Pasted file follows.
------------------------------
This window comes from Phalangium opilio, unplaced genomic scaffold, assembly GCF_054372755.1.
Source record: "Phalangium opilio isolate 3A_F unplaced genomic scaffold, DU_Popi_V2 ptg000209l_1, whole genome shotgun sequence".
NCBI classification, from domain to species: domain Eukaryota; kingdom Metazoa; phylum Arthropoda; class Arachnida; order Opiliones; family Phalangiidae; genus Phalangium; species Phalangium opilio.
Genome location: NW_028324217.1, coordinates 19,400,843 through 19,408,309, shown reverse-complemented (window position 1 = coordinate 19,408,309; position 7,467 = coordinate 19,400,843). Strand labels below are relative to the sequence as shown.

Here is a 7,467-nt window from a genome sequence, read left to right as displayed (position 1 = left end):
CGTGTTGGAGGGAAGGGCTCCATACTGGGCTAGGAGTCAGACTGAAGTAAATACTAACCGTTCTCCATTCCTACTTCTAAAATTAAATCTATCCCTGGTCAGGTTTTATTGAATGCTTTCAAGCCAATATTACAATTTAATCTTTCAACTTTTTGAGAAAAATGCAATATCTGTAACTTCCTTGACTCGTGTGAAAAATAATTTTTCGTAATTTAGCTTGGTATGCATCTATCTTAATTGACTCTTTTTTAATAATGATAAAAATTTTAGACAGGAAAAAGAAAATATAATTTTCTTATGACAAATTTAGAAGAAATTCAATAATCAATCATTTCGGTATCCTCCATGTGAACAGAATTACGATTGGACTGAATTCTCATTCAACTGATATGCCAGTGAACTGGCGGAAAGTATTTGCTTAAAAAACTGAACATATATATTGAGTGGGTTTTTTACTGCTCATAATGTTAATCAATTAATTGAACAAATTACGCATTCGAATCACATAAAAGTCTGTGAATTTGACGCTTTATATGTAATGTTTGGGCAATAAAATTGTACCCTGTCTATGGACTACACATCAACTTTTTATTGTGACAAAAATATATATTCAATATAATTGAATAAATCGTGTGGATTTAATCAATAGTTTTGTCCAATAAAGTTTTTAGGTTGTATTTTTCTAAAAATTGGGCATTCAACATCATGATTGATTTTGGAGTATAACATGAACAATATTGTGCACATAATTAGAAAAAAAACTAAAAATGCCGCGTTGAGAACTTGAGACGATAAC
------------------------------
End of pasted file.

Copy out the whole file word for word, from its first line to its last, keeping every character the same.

This window comes from Phalangium opilio, unplaced genomic scaffold, assembly GCF_054372755.1.
Source record: "Phalangium opilio isolate 3A_F unplaced genomic scaffold, DU_Popi_V2 ptg000209l_1, whole genome shotgun sequence".
NCBI classification, from domain to species: domain Eukaryota; kingdom Metazoa; phylum Arthropoda; class Arachnida; order Opiliones; family Phalangiidae; genus Phalangium; species Phalangium opilio.
Genome location: NW_028324217.1, coordinates 19,400,843 through 19,408,309, shown reverse-complemented (window position 1 = coordinate 19,408,309; position 7,467 = coordinate 19,400,843). Strand labels below are relative to the sequence as shown.

Here is a 7,467-nt window from a genome sequence, read left to right as displayed (position 1 = left end):
CGTGTTGGAGGGAAGGGCTCCATACTGGGCTAGGAGTCAGACTGAAGTAAATACTAACCGTTCTCCATTCCTACTTCTAAAATTAAATCTATCCCTGGTCAGGTTTTATTGAATGCTTTCAAGCCAATATTACAATTTAATCTTTCAACTTTTTGAGAAAAATGCAATATCTGTAACTTCCTTGACTCGTGTGAAAAATAATTTTTCGTAATTTAGCTTGGTATGCATCTATCTTAATTGACTCTTTTTTAATAATGATAAAAATTTTAGACAGGAAAAAGAAAATATAATTTTCTTATGACAAATTTAGAAGAAATTCAATAATCAATCATTTCGGTATCCTCCATGTGAACAGAATTACGATTGGACTGAATTCTCATTCAACTGATATGCCAGTGAACTGGCGGAAAGTATTTGCTTAAAAAACTGAACATATATATTGAGTGGGTTTTTTACTGCTCATAATGTTAATCAATTAATTGAACAAATTACGCATTCGAATCACATAAAAGTCTGTGAATTTGACGCTTTATATGTAATGTTTGGGCAATAAAATTGTACCCTGTCTATGGACTACACATCAACTTTTTATTGTGACAAAAATATATATTCAATATAATTGAATAAATCGTGTGGATTTAATCAATAGTTTTGTCCAATAAAGTTTTTAGGTTGTATTTTTCTAAAAATTGGGCATTCAACATCATGATTGATTTTGGAGTATAACATGAACAATATTGTGCACATAATTAGAAAAAAAACTAAAAATGCCGCGTTGAGAACTTGAGACGATAAC